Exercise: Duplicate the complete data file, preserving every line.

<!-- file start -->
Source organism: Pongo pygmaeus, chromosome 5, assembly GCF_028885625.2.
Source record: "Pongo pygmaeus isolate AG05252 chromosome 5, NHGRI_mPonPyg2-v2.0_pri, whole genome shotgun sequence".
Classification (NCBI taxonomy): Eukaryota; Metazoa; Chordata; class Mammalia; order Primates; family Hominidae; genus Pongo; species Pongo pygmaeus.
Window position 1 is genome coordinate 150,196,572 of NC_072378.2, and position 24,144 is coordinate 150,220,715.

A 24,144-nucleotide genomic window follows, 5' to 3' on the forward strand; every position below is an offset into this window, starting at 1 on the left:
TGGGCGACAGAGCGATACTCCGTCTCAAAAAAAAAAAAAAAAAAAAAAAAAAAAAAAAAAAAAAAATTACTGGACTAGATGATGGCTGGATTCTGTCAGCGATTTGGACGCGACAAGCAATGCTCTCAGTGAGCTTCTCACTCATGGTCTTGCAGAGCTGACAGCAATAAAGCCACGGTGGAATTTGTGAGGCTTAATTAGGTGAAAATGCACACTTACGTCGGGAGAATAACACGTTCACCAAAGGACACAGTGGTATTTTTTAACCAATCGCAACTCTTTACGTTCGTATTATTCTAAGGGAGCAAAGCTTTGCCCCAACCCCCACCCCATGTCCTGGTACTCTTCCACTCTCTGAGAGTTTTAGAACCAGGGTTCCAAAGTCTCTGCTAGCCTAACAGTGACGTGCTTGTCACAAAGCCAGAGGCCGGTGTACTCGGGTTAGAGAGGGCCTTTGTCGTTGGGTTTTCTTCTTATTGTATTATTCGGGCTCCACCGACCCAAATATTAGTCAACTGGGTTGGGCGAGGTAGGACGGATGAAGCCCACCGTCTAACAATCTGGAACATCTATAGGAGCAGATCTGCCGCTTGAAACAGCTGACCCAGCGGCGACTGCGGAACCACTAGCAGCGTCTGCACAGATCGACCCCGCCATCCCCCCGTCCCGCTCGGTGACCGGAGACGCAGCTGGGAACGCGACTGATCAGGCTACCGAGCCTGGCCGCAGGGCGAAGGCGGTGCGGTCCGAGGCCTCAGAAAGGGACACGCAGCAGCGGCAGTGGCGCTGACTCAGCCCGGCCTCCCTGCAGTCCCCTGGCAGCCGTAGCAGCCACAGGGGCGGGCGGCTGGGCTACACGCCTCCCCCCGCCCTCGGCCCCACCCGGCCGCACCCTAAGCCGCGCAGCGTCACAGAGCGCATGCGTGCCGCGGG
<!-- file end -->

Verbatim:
Source organism: Pongo pygmaeus, chromosome 5, assembly GCF_028885625.2.
Source record: "Pongo pygmaeus isolate AG05252 chromosome 5, NHGRI_mPonPyg2-v2.0_pri, whole genome shotgun sequence".
Classification (NCBI taxonomy): Eukaryota; Metazoa; Chordata; class Mammalia; order Primates; family Hominidae; genus Pongo; species Pongo pygmaeus.
Window position 1 is genome coordinate 150,196,572 of NC_072378.2, and position 24,144 is coordinate 150,220,715.

A 24,144-nucleotide genomic window follows, 5' to 3' on the forward strand; every position below is an offset into this window, starting at 1 on the left:
TGGGCGACAGAGCGATACTCCGTCTCAAAAAAAAAAAAAAAAAAAAAAAAAAAAAAAAAAAAAAAATTACTGGACTAGATGATGGCTGGATTCTGTCAGCGATTTGGACGCGACAAGCAATGCTCTCAGTGAGCTTCTCACTCATGGTCTTGCAGAGCTGACAGCAATAAAGCCACGGTGGAATTTGTGAGGCTTAATTAGGTGAAAATGCACACTTACGTCGGGAGAATAACACGTTCACCAAAGGACACAGTGGTATTTTTTAACCAATCGCAACTCTTTACGTTCGTATTATTCTAAGGGAGCAAAGCTTTGCCCCAACCCCCACCCCATGTCCTGGTACTCTTCCACTCTCTGAGAGTTTTAGAACCAGGGTTCCAAAGTCTCTGCTAGCCTAACAGTGACGTGCTTGTCACAAAGCCAGAGGCCGGTGTACTCGGGTTAGAGAGGGCCTTTGTCGTTGGGTTTTCTTCTTATTGTATTATTCGGGCTCCACCGACCCAAATATTAGTCAACTGGGTTGGGCGAGGTAGGACGGATGAAGCCCACCGTCTAACAATCTGGAACATCTATAGGAGCAGATCTGCCGCTTGAAACAGCTGACCCAGCGGCGACTGCGGAACCACTAGCAGCGTCTGCACAGATCGACCCCGCCATCCCCCCGTCCCGCTCGGTGACCGGAGACGCAGCTGGGAACGCGACTGATCAGGCTACCGAGCCTGGCCGCAGGGCGAAGGCGGTGCGGTCCGAGGCCTCAGAAAGGGACACGCAGCAGCGGCAGTGGCGCTGACTCAGCCCGGCCTCCCTGCAGTCCCCTGGCAGCCGTAGCAGCCACAGGGGCGGGCGGCTGGGCTACACGCCTCCCCCCGCCCTCGGCCCCACCCGGCCGCACCCTAAGCCGCGCAGCGTCACAGAGCGCATGCGTGCCGCGGG